Skip to comments.Police Seize Gizmodo's Computers In iPhone Probe
Posted on 04/27/2010 4:36:16 AM PDT by Biggirl
Police have seized computers and servers belonging to an editor of Gizmodo in an investigation that appears to stem from the gadget blog's purchase of a lost Apple iPhone prototype. Deputies from the San Mateo County Sheriff's office obtained a warrant on Friday and searched Jason Chen's Fremont, Calif., home later that evening, Gizmodo acknowledged on Monday. In an article on Friday, CNET was the first to report on the criminal investigation into the circumstances surrounding the iPhone prototype and Gizmodo's acquisition of it, including that Apple had contacted local police. A San Mateo County judge signed the search warrant, which said a felony crime was being investigated, a few hours later.
(Excerpt) Read more at news.cnet.com ...
And NOBODY could argue that Gizmodo had any intention of keeping the phone. If they had, they certainly wouldn't have published photos and videos of it, and as soon as they received an official response from Apple saying "that's our device" they returned it. Apple can't argue that its trade secrets were violated by Gizmodo when it was Apple's own employee who was stupid enough to leave the phone in a bar. They have a responsibility to protect their secrets if they want them to stay secret.
This is just Steve Jobs using law enforcement to try to scare the next guy away from doing something like this with iPad 2. This is how Gizmodo explains their source's attempt to return the phone to Apple:
So you recognize this handset as an iPhoneit looks and works like an iPhone, and it's even disguised as an iPhone 3GS. It's not password protected (!), it's running an OS that looks like the normal iPhone OS only a little different, and it has Facebook and other apps running. (Our source says he didn't poke around too deeply.) Hours laterbefore the next morning, actuallyit didn't work.
The assumption is that it was wiped remotely as soon as either the engineer or Apple realized it was lostprobably later that night, not just to lock down the features of the new hardware, but to avoid spilling the beans on the new operating system. So, with a bricked phone in hand, an obvious course of action would be to call Apple. And as we reported before, that's exactly what happenedour source started dialing Apple contact and support numbers. He was turned away, and given a support ticket number.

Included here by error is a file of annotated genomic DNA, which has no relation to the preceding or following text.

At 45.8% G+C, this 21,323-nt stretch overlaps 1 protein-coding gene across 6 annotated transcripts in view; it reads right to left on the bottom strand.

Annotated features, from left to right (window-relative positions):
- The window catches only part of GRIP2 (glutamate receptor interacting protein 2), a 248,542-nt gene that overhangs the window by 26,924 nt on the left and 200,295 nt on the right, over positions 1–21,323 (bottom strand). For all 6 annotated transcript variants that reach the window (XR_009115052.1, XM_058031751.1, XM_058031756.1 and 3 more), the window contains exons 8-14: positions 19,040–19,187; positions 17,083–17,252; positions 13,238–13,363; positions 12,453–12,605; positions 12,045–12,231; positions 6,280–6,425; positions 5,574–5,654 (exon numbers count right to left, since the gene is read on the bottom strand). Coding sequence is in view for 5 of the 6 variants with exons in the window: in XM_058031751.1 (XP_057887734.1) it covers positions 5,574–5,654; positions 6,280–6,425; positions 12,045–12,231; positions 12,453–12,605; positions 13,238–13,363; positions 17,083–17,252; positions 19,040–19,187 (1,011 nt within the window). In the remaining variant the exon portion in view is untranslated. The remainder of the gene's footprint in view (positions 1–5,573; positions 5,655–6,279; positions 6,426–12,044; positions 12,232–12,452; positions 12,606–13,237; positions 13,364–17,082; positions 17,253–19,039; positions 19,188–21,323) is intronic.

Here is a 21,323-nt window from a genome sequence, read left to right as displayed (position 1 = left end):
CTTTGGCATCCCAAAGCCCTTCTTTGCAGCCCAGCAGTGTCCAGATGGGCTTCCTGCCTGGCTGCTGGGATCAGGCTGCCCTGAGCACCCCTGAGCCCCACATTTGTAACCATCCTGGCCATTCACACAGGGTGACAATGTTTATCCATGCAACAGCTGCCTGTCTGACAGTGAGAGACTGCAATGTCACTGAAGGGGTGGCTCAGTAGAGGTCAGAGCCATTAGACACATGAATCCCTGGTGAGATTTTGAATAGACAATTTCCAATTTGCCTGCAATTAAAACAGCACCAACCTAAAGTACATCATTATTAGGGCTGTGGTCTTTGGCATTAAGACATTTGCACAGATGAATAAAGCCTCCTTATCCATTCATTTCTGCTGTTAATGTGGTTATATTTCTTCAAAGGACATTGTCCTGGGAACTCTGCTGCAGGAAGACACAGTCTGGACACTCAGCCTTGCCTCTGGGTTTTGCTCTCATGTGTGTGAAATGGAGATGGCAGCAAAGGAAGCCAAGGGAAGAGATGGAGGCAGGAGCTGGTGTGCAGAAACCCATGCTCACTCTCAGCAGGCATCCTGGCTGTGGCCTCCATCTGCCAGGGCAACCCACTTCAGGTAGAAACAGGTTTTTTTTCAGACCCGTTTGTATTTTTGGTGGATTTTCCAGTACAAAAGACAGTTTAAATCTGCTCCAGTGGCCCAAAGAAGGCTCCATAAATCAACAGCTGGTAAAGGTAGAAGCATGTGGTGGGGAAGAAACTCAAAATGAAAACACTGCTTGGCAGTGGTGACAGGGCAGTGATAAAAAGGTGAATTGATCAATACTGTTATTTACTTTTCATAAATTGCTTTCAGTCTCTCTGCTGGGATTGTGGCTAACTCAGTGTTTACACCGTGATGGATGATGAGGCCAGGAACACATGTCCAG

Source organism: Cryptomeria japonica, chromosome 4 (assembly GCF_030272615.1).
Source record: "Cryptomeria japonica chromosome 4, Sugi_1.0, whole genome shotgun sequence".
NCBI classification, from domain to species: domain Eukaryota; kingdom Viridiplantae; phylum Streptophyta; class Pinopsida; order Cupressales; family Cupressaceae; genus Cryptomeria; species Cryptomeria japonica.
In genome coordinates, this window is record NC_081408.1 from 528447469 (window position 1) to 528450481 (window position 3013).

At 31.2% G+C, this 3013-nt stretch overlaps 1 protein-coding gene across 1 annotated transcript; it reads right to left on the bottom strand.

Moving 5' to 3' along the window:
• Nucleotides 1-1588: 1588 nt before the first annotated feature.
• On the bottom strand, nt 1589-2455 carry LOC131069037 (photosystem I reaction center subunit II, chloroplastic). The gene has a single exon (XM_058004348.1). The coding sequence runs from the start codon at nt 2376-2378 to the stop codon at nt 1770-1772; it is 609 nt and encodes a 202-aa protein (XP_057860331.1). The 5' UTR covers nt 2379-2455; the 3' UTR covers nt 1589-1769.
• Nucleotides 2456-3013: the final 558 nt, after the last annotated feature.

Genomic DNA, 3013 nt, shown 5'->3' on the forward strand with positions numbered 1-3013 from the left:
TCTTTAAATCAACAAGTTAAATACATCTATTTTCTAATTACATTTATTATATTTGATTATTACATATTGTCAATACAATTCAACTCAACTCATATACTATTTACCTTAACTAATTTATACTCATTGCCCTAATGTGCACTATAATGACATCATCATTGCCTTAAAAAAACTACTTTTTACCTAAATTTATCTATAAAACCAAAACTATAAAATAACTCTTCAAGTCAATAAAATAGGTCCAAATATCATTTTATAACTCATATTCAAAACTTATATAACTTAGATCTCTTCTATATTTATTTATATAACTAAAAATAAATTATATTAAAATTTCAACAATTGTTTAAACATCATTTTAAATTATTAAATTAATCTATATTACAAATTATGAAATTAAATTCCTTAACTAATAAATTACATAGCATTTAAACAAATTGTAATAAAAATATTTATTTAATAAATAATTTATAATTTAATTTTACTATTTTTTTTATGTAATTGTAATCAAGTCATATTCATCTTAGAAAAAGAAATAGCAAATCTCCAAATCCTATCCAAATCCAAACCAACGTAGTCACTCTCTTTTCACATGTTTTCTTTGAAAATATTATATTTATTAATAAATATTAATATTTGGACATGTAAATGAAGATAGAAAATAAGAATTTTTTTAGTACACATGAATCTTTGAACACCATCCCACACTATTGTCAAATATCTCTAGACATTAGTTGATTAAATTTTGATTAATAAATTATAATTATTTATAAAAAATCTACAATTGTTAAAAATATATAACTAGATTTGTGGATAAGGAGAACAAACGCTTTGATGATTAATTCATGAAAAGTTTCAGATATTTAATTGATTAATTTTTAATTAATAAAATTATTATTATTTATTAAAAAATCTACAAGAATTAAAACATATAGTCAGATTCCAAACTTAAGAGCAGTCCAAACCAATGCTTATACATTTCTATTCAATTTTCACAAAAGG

Here's how it went down, allegedly, from the perspective of the Apple reps who got the call:
I work for AppleCare as a tier 2 agent and before the whole thing about a leak hit the Internet the guy working next to me got the call from the guy looking to return the phone. From our point of view it seemed as a hoax or that the guy had a knockoff, internally apple doesn't tell us anything and we haven't gotten any notices or anything about a lost phone, much less anything stating we are making a new one. When the guy called us he gave us a vague description and couldn't provide pics, so like I mentioned previously, we thought it was a china knockoff the guy found. We wouldn't have any idea what to do with it and that's what sucks about working for apple, we're given just enough info to try and help people but not enough info to do anything if someone calls like this.
If the guy could have provided pictures it would have been sent to our engineers and then I'm sure we'd have gotten somewhere from there, but because we had so little to go on we pushed it off as bogus.
There might very well be a made-for-tv movie to come out of this. I honestly didn’t believe the story when I first heard it.
Apple getting whiney again. Their own guy blew their trade secret so they are blaming the guys who published it.